Highlands University Geology Student Danielle Cedillo Wins $50,000 Scholarship
A New Mexico Highlands University environmental geology student was awarded a $50,000 scholarship from a U.S. Department of Education-Hispanic Serving Institution grant.
Scholarship winner Danielle Cedillo came from Salina, Kan., planning to study accounting until she saw the Sangre de Cristo Mountains that border Las Vegas.
“I was always very interested in studying the environment and protecting it,” Cedillo said. “But I was dead sure I wanted to major in accounting until I saw the mountains here and wanted to learn more about them. That’s when I decided to study environmental geology, with a minor in accounting.”
And study she has, racking up a 3.8 GPA and a chance to compete for the $50,000 U.S. Department of Agriculture-Hispanic Serving Institution scholarship she was awarded in January.
Cedillo, a junior, is the first student at Highlands University to receive a scholarship funded by a new two-year $300,000 USDA-HSI grant the university was awarded in August 2009. The objective of the grant is to graduate more students in the disciplines of environmental geology and forestry.
Cedillo said she is grateful for the quality geology education she is receiving from Highlands University geology professors Jennifer Lindline and Michael Petronis.
“Dr. Lindline and Dr. Petronis make geology classes really interesting, and you can tell they love what they do,” Cedillo said. “This makes you want to keep learning.”
Cedillo said she is very thankful to receive the generous scholarship, which will help her keep learning and advancing academically.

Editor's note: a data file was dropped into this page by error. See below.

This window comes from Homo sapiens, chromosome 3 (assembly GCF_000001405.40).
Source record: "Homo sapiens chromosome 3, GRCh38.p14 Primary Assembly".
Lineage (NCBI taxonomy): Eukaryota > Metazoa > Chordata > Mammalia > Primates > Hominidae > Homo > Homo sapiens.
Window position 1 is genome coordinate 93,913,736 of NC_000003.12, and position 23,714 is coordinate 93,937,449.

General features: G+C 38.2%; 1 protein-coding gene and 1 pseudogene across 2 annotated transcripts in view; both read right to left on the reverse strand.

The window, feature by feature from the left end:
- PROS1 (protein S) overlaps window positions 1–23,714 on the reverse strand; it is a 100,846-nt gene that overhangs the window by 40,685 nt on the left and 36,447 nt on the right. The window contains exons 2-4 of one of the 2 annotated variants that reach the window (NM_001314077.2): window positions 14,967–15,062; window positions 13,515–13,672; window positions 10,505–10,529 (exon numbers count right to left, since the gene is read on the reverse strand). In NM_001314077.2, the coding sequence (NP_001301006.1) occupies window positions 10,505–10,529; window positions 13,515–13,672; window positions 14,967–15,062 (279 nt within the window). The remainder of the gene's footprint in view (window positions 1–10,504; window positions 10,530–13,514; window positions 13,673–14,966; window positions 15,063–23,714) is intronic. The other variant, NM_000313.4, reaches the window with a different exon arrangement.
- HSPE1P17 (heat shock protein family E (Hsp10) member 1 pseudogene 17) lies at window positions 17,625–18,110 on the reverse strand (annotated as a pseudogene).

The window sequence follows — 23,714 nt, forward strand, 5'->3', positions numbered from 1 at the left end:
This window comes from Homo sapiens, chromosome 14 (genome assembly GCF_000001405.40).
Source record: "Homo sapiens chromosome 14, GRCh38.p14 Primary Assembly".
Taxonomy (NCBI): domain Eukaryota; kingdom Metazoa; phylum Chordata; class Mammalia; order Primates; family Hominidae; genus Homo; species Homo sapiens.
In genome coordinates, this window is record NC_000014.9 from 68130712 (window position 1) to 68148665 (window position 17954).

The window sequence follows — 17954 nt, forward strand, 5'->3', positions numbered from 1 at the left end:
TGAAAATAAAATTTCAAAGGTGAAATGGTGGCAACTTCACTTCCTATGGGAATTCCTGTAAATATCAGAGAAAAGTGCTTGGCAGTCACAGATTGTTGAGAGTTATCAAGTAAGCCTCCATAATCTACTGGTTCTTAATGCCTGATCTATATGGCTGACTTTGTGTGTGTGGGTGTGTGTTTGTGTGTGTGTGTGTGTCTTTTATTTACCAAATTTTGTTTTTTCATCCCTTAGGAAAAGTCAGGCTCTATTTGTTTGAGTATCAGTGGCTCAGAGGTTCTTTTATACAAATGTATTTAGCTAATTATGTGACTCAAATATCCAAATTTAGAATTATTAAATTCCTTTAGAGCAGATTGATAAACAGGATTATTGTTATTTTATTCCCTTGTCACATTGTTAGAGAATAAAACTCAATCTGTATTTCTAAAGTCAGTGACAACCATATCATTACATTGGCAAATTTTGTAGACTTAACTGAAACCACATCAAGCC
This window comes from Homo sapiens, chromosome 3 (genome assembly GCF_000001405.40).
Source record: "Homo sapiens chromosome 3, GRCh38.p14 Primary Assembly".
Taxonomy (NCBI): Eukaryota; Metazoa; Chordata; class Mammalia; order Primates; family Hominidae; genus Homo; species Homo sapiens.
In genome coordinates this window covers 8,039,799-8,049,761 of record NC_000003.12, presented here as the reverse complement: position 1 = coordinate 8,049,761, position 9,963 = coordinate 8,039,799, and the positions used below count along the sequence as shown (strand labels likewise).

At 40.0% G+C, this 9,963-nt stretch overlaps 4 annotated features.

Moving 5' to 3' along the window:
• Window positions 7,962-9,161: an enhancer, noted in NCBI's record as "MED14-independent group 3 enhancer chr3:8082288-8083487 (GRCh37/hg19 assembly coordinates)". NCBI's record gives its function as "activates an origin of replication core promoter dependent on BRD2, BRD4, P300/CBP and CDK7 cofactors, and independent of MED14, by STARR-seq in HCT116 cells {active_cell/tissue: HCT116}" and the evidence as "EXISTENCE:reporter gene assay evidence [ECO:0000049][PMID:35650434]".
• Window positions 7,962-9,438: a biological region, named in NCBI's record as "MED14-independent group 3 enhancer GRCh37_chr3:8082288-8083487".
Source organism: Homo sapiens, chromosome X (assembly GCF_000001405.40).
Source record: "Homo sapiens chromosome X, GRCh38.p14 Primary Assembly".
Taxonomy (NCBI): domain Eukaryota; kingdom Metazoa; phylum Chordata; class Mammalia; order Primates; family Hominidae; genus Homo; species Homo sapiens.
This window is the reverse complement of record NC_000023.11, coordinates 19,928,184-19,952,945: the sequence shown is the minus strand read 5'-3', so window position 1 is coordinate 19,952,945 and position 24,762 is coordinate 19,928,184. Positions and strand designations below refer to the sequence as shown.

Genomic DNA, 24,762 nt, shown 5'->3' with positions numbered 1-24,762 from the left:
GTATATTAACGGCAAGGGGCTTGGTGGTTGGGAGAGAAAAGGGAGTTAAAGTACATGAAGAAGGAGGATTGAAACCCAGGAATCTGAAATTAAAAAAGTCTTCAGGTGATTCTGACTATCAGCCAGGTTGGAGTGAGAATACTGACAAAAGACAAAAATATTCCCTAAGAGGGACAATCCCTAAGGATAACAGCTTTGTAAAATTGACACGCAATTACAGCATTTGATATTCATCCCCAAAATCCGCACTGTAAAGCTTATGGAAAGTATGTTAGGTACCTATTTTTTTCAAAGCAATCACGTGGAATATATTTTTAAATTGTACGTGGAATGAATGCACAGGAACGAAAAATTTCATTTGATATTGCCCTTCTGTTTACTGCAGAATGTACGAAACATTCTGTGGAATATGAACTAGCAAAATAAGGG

Lindline and natural resources professor Edward Martinez applied for the USDA-HSI grant and manage it as co-project directors.
“This grant focuses on student recruitment, retention and research experiences,” Lindline said. “Edward and I sought funding for this grant so we could offer more opportunities for all our students, with a special focus on Hispanic students.
“It’s important to have a diversity of people and ideas in natural resource management. This helps preserve and improve traditional agriculture and forestry practices in New Mexico and beyond,” Lindline said.
Cedillo’s scholarship is just one example of how the new grant helps Hispanic students, who are underrepresented in geology and forestry.
“Danielle is very strong academically, highly motivated and focused,” Lindline said. “She has the potential to make important contributions to environmental management issues. The scholarship committee felt that Danielle shone the brightest out of a pool of bright, talented and promising students.”
Lindline and Martinez were not members of the scholarship committee.
Lindline said the new grant will also fund additional opportunities for:
-Internships with natural resource management agencies.
-On-campus lectures and seminars from natural resource management professionals.
-Research mentorships with natural resource management professionals.
-Field trips to geologic, agricultural or forestry sites of importance and interest.
Cedillo attests to the importance of fieldwork when studying geology. She said a field trip for a geomorphology class and a summer field internship with the U.S. Forest Service were both valuable learning experiences.
“The fieldwork research helps you understand the geology concepts much better than just reading about it in a textbook,” Cedillo said.
Outside the classroom, Cedillo is active in campus life. She is the treasurer of the Highlands University Geology Society and plays alto saxophone in the university’s concert and pep bands.
Cedillo is also a baton twirler and performs at half time for the Highlands’ football games. She and a friend started a baton twirling club at Highlands to share their sport with other students. The enterprising duo went on to start a successful business teaching baton twirling classes to Las Vegas youth.
“If you get involved in campus life and the community you stay very busy, and it’s never boring,” Cedillo said. “The people are great here.”
Cedillo plans to pursue a graduate degree in environmental geology, noting that the discipline is broad and will offer her many career opportunities after she completes her advanced studies.